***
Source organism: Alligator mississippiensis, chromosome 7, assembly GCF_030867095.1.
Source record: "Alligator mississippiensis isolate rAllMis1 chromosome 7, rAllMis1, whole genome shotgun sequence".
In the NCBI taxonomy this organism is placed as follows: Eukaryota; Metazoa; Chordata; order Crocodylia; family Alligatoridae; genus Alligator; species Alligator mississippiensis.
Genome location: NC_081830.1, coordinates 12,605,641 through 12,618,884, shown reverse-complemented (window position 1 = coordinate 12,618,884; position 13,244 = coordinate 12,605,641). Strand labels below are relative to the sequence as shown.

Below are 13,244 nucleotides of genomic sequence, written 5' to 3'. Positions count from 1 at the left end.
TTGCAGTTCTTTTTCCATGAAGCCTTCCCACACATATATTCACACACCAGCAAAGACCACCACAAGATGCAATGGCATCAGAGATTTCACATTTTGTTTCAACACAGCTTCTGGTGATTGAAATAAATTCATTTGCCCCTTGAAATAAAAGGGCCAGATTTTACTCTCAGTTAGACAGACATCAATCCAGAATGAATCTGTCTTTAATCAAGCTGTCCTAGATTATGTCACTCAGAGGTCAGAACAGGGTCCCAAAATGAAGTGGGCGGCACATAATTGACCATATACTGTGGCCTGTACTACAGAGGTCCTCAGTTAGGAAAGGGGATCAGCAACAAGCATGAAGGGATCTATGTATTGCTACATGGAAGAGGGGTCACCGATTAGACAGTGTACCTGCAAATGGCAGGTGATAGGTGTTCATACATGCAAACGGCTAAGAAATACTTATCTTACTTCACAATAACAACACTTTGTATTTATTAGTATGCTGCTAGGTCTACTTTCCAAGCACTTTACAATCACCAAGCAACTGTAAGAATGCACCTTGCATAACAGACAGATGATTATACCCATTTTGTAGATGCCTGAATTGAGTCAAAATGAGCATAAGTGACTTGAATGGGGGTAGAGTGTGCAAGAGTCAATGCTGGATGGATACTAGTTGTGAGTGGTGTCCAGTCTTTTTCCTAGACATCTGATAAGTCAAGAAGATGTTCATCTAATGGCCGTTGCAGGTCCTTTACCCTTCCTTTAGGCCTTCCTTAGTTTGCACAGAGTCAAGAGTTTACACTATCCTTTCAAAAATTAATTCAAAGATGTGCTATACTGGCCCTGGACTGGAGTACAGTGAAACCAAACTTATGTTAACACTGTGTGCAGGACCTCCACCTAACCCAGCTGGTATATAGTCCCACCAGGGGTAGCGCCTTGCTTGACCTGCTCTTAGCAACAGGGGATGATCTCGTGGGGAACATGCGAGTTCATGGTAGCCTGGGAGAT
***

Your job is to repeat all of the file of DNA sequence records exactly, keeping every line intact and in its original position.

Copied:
Source organism: Alligator mississippiensis, chromosome 7, assembly GCF_030867095.1.
Source record: "Alligator mississippiensis isolate rAllMis1 chromosome 7, rAllMis1, whole genome shotgun sequence".
In the NCBI taxonomy this organism is placed as follows: Eukaryota; Metazoa; Chordata; order Crocodylia; family Alligatoridae; genus Alligator; species Alligator mississippiensis.
Genome location: NC_081830.1, coordinates 12,605,641 through 12,618,884, shown reverse-complemented (window position 1 = coordinate 12,618,884; position 13,244 = coordinate 12,605,641). Strand labels below are relative to the sequence as shown.

Below are 13,244 nucleotides of genomic sequence, written 5' to 3'. Positions count from 1 at the left end.
TTGCAGTTCTTTTTCCATGAAGCCTTCCCACACATATATTCACACACCAGCAAAGACCACCACAAGATGCAATGGCATCAGAGATTTCACATTTTGTTTCAACACAGCTTCTGGTGATTGAAATAAATTCATTTGCCCCTTGAAATAAAAGGGCCAGATTTTACTCTCAGTTAGACAGACATCAATCCAGAATGAATCTGTCTTTAATCAAGCTGTCCTAGATTATGTCACTCAGAGGTCAGAACAGGGTCCCAAAATGAAGTGGGCGGCACATAATTGACCATATACTGTGGCCTGTACTACAGAGGTCCTCAGTTAGGAAAGGGGATCAGCAACAAGCATGAAGGGATCTATGTATTGCTACATGGAAGAGGGGTCACCGATTAGACAGTGTACCTGCAAATGGCAGGTGATAGGTGTTCATACATGCAAACGGCTAAGAAATACTTATCTTACTTCACAATAACAACACTTTGTATTTATTAGTATGCTGCTAGGTCTACTTTCCAAGCACTTTACAATCACCAAGCAACTGTAAGAATGCACCTTGCATAACAGACAGATGATTATACCCATTTTGTAGATGCCTGAATTGAGTCAAAATGAGCATAAGTGACTTGAATGGGGGTAGAGTGTGCAAGAGTCAATGCTGGATGGATACTAGTTGTGAGTGGTGTCCAGTCTTTTTCCTAGACATCTGATAAGTCAAGAAGATGTTCATCTAATGGCCGTTGCAGGTCCTTTACCCTTCCTTTAGGCCTTCCTTAGTTTGCACAGAGTCAAGAGTTTACACTATCCTTTCAAAAATTAATTCAAAGATGTGCTATACTGGCCCTGGACTGGAGTACAGTGAAACCAAACTTATGTTAACACTGTGTGCAGGACCTCCACCTAACCCAGCTGGTATATAGTCCCACCAGGGGTAGCGCCTTGCTTGACCTGCTCTTAGCAACAGGGGATGATCTCGTGGGGAACATGCGAGTTCATGGTAGCCTGGGAGAT